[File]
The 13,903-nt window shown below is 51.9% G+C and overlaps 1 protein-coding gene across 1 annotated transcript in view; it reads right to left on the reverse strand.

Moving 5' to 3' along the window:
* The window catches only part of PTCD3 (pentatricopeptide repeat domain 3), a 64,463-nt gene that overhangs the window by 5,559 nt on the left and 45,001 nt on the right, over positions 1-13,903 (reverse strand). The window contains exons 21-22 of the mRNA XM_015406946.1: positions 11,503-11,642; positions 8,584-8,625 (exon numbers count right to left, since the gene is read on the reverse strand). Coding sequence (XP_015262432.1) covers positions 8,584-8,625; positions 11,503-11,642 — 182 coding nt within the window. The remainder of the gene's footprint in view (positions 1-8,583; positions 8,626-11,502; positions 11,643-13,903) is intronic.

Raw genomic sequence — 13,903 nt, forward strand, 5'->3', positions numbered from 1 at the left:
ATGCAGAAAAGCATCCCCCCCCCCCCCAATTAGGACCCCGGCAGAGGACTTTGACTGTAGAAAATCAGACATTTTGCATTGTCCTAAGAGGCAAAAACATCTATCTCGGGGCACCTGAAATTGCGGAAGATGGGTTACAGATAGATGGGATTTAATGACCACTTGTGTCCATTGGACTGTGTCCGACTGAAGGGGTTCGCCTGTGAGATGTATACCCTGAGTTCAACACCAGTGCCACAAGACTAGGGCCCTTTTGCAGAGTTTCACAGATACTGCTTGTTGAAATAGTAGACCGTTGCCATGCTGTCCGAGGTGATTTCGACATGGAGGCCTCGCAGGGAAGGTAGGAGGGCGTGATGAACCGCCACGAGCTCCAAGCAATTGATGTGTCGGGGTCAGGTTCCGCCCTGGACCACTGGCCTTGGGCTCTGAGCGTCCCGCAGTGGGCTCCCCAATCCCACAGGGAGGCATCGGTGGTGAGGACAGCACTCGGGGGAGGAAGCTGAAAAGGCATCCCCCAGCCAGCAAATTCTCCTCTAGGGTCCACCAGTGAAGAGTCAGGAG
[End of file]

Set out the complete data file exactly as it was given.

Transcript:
The 13,903-nt window shown below is 51.9% G+C and overlaps 1 protein-coding gene across 1 annotated transcript in view; it reads right to left on the reverse strand.

Moving 5' to 3' along the window:
* The window catches only part of PTCD3 (pentatricopeptide repeat domain 3), a 64,463-nt gene that overhangs the window by 5,559 nt on the left and 45,001 nt on the right, over positions 1-13,903 (reverse strand). The window contains exons 21-22 of the mRNA XM_015406946.1: positions 11,503-11,642; positions 8,584-8,625 (exon numbers count right to left, since the gene is read on the reverse strand). Coding sequence (XP_015262432.1) covers positions 8,584-8,625; positions 11,503-11,642 — 182 coding nt within the window. The remainder of the gene's footprint in view (positions 1-8,583; positions 8,626-11,502; positions 11,643-13,903) is intronic.

Raw genomic sequence — 13,903 nt, forward strand, 5'->3', positions numbered from 1 at the left:
ATGCAGAAAAGCATCCCCCCCCCCCCCAATTAGGACCCCGGCAGAGGACTTTGACTGTAGAAAATCAGACATTTTGCATTGTCCTAAGAGGCAAAAACATCTATCTCGGGGCACCTGAAATTGCGGAAGATGGGTTACAGATAGATGGGATTTAATGACCACTTGTGTCCATTGGACTGTGTCCGACTGAAGGGGTTCGCCTGTGAGATGTATACCCTGAGTTCAACACCAGTGCCACAAGACTAGGGCCCTTTTGCAGAGTTTCACAGATACTGCTTGTTGAAATAGTAGACCGTTGCCATGCTGTCCGAGGTGATTTCGACATGGAGGCCTCGCAGGGAAGGTAGGAGGGCGTGATGAACCGCCACGAGCTCCAAGCAATTGATGTGTCGGGGTCAGGTTCCGCCCTGGACCACTGGCCTTGGGCTCTGAGCGTCCCGCAGTGGGCTCCCCAATCCCACAGGGAGGCATCGGTGGTGAGGACAGCACTCGGGGGAGGAAGCTGAAAAGGCATCCCCCAGCCAGCAAATTCTCCTCTAGGGTCCACCAGTGAAGAGTCAGGAG